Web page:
# Consider the source code below, where N is a constant declared with #define

`````` typedef int mat[n][n] //(size_t is defined as unsigned long, which is 8 bytes on x84-64 machines)

int ele(mat a, size_t i, size_t j){
return a[i][j];
}
``````

Suppose this generate the following assembly code:

``````   ele:
salq \$6, %rsi  // i= i<< 6 = 64i
addq %rsi, %rdi // a= a + i = a +64i
movl(%rdi, %rdx, 4), %eax // result = a + 4*j = a + 64i + 4j = a + 8*8*i + 8*1/2*j, since the size(t) = 8
``````

The goal is find n = ____ ? I came up n = 8, you can see my steps in comments. However, the correct answer is n = 16. Can anyone help me find where is the mistake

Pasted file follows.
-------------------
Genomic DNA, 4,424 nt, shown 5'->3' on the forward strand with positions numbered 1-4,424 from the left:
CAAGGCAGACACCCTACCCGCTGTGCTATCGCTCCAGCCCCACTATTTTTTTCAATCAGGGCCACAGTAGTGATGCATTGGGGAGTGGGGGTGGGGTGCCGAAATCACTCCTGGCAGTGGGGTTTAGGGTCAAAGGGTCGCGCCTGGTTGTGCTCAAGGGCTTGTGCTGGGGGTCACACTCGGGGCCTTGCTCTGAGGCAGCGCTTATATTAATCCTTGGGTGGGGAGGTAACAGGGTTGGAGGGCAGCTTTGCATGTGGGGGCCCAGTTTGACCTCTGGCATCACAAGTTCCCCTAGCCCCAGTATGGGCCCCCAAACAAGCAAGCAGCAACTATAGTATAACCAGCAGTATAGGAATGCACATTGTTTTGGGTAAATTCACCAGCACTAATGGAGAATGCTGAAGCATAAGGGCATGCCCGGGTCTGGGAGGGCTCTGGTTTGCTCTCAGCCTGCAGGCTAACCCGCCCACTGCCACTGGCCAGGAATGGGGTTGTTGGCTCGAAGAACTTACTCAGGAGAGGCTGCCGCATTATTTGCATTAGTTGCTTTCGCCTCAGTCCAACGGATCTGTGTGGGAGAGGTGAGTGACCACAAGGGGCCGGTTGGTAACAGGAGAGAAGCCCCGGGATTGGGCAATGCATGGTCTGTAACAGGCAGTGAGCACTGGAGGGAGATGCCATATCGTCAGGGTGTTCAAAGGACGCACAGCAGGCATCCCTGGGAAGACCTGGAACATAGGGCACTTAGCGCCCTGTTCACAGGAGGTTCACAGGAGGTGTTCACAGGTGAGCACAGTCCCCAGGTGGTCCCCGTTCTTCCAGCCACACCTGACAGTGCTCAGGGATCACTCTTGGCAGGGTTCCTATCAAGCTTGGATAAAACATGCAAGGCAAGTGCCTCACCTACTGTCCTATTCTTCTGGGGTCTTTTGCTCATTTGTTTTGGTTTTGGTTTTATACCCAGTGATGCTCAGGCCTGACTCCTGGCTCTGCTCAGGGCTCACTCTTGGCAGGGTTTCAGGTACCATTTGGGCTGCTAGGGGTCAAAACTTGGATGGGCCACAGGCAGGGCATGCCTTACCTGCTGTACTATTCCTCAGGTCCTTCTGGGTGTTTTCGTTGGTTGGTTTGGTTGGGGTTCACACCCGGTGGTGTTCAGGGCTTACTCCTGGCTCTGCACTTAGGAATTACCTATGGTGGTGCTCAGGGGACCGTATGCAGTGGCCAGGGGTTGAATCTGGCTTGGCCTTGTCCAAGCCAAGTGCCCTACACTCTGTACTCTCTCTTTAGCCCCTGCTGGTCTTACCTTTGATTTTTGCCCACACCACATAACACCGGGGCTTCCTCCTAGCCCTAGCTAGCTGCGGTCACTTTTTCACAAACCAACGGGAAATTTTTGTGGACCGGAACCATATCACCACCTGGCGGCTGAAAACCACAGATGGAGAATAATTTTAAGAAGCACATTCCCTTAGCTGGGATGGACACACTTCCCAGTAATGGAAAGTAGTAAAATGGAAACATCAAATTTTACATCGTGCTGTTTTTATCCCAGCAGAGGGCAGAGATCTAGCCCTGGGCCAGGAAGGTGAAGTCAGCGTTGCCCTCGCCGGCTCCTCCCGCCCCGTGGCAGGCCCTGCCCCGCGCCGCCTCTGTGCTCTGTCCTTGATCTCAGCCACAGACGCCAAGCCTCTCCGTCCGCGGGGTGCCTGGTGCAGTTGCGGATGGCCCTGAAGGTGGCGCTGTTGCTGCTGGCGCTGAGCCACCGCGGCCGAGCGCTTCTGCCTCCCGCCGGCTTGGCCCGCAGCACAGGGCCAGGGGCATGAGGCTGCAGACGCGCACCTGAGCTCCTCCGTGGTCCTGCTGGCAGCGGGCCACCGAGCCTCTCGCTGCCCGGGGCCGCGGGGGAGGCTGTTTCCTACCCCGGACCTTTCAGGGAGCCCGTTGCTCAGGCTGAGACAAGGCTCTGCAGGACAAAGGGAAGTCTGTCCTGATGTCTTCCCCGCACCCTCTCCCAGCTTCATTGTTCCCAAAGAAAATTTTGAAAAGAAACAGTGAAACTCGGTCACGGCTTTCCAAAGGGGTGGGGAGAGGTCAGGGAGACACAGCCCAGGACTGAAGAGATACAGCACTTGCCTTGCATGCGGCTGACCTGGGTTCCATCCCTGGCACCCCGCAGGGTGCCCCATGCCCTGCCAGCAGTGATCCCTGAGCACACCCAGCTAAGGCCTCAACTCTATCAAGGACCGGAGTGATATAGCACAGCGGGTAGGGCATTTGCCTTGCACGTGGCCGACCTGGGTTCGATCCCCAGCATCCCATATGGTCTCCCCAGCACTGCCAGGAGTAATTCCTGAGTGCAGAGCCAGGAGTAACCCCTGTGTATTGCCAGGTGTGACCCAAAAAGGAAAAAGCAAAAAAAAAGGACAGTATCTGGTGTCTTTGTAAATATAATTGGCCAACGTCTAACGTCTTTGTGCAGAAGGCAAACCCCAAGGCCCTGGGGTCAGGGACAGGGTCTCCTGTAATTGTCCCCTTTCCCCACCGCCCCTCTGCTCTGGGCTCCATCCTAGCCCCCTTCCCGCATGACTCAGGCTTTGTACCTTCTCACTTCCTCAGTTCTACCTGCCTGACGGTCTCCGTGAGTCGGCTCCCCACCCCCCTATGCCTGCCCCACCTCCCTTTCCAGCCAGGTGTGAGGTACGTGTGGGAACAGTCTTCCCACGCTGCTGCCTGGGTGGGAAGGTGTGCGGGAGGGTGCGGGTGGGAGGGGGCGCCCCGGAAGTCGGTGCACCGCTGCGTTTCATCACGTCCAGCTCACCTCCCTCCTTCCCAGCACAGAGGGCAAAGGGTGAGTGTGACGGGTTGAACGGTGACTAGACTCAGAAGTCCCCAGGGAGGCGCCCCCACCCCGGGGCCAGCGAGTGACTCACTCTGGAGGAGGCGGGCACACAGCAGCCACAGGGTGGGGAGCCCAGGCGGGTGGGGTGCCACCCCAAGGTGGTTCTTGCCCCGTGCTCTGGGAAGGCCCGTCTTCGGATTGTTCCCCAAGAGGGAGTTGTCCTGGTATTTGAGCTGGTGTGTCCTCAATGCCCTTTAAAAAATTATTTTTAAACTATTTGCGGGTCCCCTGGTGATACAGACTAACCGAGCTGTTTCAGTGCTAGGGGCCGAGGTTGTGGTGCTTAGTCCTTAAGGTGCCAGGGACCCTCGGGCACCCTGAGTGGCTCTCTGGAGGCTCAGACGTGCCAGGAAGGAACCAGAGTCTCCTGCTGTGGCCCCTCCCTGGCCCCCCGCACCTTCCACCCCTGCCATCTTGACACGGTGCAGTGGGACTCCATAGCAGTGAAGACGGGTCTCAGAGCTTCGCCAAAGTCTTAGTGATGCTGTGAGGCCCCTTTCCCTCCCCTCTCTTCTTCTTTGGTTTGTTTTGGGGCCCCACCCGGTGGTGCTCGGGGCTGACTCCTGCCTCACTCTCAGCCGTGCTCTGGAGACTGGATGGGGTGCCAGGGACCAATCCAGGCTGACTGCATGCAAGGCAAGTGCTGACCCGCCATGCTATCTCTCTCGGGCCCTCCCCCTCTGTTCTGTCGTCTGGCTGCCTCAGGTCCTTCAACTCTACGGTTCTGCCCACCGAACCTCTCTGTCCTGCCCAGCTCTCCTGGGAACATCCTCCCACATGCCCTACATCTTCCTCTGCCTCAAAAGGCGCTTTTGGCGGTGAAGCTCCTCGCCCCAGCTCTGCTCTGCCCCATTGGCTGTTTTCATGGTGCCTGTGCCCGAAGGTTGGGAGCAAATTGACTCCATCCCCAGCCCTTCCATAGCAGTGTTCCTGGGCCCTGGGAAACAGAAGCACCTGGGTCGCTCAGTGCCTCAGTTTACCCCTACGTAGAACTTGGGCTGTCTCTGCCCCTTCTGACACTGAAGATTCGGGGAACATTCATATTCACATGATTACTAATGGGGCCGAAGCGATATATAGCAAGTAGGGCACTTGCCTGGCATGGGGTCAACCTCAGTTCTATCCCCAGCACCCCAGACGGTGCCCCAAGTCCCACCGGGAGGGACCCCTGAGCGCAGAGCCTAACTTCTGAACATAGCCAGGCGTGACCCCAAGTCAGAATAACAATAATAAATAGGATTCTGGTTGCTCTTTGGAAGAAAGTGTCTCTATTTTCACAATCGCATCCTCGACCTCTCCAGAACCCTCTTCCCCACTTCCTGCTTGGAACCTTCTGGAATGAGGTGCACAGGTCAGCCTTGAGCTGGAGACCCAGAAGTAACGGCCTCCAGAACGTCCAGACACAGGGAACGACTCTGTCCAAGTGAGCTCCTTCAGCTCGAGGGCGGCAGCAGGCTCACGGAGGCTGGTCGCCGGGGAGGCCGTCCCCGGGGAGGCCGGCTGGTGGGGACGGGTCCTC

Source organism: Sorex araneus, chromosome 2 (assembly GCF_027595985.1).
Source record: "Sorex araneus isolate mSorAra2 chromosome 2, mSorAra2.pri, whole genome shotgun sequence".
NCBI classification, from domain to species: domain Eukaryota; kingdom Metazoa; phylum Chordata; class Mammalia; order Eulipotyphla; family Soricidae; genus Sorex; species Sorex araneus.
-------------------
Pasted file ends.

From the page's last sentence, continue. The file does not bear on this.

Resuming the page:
``````result = a + 64i + 4j = a + 8*8*i + 8*1/2*j, since the size(t) = 8
``````

Your expansion here using 8 is wrong. Look at it this way.

``````a + 64i + 4j = a + 16*4i + 4j
``````

Here `a` is base address of array. `i` is row selector. Each row contains 16 elements of size 4 (`sizeof int`) and you skip `i` such rows to get the base address of the `i`th row. Then you skip `4j` bytes (`j` ints) to reach the column you want.

I don't know what your end objective is, but if all you wanted to do was find `n`, then you could simply have done

``````sqrt(sizeof(mat)/sizeof(int))
``````

assuming you are sure that it is an int array of square shape.